The review panel, led by Sir Bruce Robertson, has completed its review of the Advertising Standards Authority children’s codes and recommended tighter restrictions in some areas.
Katherine Rich, chief executive of the industry’s representative body, the FGC, says food and grocery manufacturers recognise the need to protect children and will support the final Advertising Standards Authority codes.
“FGC is also working on a new industry advertising pledge under which our members will make overtly clear that they agree to abide by the revised codes.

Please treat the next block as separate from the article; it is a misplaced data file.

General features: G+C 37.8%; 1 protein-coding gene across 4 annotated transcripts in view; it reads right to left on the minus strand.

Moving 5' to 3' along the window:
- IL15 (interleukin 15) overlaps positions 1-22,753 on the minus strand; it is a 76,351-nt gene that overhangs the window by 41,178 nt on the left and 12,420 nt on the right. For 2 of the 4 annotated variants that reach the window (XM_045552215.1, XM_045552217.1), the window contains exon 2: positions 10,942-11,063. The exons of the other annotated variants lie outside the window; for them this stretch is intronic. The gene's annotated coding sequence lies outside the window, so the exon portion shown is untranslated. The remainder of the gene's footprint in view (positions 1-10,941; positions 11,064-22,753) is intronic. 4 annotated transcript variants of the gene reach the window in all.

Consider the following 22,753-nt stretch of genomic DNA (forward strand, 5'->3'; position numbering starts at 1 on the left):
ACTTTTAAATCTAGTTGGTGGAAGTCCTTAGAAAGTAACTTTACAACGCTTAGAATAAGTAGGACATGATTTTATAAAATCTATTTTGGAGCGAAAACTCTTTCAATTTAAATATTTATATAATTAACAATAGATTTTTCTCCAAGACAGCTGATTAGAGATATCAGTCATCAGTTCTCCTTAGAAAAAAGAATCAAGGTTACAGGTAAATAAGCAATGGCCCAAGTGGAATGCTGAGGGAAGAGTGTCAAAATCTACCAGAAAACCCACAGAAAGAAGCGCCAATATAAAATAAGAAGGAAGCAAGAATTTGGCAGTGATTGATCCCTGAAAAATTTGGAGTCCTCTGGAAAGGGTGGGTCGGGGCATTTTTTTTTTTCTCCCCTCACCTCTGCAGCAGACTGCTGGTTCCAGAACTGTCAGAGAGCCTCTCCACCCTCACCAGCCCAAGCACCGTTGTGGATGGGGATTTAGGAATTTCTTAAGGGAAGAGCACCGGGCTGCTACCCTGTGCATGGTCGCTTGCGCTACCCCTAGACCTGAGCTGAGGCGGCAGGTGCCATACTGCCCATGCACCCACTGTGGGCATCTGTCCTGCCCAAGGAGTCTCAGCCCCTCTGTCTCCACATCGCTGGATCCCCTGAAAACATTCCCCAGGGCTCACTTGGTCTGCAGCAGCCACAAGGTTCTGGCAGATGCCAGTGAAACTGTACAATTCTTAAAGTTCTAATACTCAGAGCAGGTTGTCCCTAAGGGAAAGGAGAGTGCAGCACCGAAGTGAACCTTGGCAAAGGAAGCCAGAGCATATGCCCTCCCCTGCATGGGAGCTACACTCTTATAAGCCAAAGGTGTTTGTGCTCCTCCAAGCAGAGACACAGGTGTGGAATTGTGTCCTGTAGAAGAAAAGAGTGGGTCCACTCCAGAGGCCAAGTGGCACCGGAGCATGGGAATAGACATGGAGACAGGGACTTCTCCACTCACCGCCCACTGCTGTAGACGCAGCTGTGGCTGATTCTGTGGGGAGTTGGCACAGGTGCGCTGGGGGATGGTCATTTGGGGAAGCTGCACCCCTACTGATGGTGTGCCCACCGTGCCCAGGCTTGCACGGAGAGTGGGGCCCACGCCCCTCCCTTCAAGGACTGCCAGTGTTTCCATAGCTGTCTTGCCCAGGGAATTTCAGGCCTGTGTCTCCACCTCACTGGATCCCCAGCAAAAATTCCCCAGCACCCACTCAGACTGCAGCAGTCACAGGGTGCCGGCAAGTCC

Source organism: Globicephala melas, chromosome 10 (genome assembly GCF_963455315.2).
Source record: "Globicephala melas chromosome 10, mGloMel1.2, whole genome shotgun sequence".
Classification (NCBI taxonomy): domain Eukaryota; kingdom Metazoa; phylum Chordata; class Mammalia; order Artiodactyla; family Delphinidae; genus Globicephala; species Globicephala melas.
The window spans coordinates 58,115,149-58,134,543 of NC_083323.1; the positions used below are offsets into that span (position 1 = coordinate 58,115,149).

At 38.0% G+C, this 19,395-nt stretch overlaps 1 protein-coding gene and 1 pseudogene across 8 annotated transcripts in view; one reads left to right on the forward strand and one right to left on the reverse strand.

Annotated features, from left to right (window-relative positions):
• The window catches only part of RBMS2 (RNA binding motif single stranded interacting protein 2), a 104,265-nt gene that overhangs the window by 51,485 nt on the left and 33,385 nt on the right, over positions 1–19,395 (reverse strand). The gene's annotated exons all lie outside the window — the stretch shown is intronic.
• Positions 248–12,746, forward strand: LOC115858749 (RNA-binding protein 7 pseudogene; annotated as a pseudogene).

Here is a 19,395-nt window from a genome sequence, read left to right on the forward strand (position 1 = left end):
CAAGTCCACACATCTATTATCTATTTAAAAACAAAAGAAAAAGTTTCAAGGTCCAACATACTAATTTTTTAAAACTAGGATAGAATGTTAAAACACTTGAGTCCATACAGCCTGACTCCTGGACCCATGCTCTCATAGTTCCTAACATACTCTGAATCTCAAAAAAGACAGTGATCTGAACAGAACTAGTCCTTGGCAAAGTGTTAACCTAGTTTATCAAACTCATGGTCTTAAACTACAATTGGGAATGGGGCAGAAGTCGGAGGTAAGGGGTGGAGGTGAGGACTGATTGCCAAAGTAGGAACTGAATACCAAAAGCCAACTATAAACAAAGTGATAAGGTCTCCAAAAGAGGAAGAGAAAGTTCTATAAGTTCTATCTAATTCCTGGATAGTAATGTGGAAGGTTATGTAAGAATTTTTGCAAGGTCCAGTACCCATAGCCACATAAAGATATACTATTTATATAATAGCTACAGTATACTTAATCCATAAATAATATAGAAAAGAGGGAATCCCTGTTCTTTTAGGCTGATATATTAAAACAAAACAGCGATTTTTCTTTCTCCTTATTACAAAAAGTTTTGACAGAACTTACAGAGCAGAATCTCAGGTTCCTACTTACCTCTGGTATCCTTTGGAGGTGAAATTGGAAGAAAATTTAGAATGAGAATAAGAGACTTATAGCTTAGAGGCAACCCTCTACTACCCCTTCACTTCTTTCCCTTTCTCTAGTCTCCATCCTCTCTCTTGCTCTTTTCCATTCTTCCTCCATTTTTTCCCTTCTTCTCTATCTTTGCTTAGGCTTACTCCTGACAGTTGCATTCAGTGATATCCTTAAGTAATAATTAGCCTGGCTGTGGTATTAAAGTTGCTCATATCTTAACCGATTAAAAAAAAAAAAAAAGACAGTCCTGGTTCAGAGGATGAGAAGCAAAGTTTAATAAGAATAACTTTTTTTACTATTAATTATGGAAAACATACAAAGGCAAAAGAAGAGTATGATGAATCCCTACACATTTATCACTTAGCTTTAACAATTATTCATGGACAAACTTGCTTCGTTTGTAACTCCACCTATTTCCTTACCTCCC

“This pledge will be a further part of industry’s response to the government’s childhood obesity plan.”
The current code of practice includes a number of common-sense advertising restrictions, such as not encouraging children to eat too much or showing portion sizes that are too big.
It also prohibits using well-known characters to promote food in such a way so as to undermine a healthy diet.
Advertisements for foods high in sugar should not claim to be “low fat” or “fat free”, which could mislead consumers to believe the food is low in energy or beneficial to health.
“Many people may not appreciate how the entire advertising environment in New Zealand has changed dramatically over the past few decades,” said Rich.
Gone are the days of the Milky Bar Kid, Cookie Bear or Crunchie Bar campaigns that aired during children’s TV programming, she added.